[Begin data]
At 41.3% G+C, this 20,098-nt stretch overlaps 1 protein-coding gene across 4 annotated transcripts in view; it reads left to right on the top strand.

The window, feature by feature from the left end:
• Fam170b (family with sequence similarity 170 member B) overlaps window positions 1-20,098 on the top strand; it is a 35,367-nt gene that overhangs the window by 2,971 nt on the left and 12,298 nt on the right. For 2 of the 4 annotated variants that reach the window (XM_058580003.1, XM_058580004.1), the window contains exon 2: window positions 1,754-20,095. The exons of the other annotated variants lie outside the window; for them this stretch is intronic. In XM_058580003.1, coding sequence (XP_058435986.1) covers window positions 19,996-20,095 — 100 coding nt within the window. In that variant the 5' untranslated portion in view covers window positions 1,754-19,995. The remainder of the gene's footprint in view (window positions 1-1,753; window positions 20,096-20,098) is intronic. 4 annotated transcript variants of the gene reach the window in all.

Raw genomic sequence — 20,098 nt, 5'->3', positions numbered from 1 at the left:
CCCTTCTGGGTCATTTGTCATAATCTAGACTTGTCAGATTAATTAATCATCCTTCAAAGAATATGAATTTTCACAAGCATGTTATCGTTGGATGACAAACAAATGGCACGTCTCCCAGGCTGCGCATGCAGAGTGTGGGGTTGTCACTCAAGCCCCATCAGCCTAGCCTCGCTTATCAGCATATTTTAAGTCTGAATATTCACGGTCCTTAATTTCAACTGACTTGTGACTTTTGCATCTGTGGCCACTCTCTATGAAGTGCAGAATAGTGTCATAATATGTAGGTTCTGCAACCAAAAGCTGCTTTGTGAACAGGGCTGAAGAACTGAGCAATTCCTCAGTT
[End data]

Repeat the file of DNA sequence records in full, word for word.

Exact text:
At 41.3% G+C, this 20,098-nt stretch overlaps 1 protein-coding gene across 4 annotated transcripts in view; it reads left to right on the top strand.

The window, feature by feature from the left end:
• Fam170b (family with sequence similarity 170 member B) overlaps window positions 1-20,098 on the top strand; it is a 35,367-nt gene that overhangs the window by 2,971 nt on the left and 12,298 nt on the right. For 2 of the 4 annotated variants that reach the window (XM_058580003.1, XM_058580004.1), the window contains exon 2: window positions 1,754-20,095. The exons of the other annotated variants lie outside the window; for them this stretch is intronic. In XM_058580003.1, coding sequence (XP_058435986.1) covers window positions 19,996-20,095 — 100 coding nt within the window. In that variant the 5' untranslated portion in view covers window positions 1,754-19,995. The remainder of the gene's footprint in view (window positions 1-1,753; window positions 20,096-20,098) is intronic. 4 annotated transcript variants of the gene reach the window in all.

Raw genomic sequence — 20,098 nt, 5'->3', positions numbered from 1 at the left:
CCCTTCTGGGTCATTTGTCATAATCTAGACTTGTCAGATTAATTAATCATCCTTCAAAGAATATGAATTTTCACAAGCATGTTATCGTTGGATGACAAACAAATGGCACGTCTCCCAGGCTGCGCATGCAGAGTGTGGGGTTGTCACTCAAGCCCCATCAGCCTAGCCTCGCTTATCAGCATATTTTAAGTCTGAATATTCACGGTCCTTAATTTCAACTGACTTGTGACTTTTGCATCTGTGGCCACTCTCTATGAAGTGCAGAATAGTGTCATAATATGTAGGTTCTGCAACCAAAAGCTGCTTTGTGAACAGGGCTGAAGAACTGAGCAATTCCTCAGTT